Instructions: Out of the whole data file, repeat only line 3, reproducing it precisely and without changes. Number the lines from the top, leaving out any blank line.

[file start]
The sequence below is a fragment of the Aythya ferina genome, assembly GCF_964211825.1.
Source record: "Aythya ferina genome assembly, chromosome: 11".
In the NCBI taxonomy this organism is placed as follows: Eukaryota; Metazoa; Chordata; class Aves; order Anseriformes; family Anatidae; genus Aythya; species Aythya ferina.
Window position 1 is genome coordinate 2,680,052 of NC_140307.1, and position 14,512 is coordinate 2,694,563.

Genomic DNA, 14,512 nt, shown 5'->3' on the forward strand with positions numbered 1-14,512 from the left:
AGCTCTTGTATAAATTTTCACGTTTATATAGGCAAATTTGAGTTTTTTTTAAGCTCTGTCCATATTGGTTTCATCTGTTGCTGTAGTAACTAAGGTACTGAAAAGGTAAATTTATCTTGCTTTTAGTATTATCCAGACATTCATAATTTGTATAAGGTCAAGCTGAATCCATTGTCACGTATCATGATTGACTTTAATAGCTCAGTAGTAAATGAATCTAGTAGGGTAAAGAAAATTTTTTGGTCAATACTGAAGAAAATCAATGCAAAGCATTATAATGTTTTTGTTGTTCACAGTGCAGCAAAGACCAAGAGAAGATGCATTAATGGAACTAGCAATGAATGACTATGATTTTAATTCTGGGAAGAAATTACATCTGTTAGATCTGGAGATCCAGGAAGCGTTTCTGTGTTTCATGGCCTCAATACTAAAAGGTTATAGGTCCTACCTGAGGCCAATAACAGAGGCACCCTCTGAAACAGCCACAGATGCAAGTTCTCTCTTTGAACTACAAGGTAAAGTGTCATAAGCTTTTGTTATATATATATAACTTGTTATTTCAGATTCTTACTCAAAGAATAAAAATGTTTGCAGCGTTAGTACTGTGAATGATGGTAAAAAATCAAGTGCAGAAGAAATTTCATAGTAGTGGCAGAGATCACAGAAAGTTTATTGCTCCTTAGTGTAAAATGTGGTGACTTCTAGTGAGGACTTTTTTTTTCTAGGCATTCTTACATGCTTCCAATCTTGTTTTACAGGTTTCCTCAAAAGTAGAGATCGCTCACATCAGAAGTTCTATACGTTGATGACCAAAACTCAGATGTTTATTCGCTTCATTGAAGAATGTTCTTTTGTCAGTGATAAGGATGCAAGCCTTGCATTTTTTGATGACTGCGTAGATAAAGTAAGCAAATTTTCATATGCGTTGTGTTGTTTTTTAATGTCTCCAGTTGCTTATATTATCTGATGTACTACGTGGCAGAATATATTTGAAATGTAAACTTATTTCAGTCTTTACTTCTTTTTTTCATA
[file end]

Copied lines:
In the NCBI taxonomy this organism is placed as follows: Eukaryota; Metazoa; Chordata; class Aves; order Anseriformes; family Anatidae; genus Aythya; species Aythya ferina.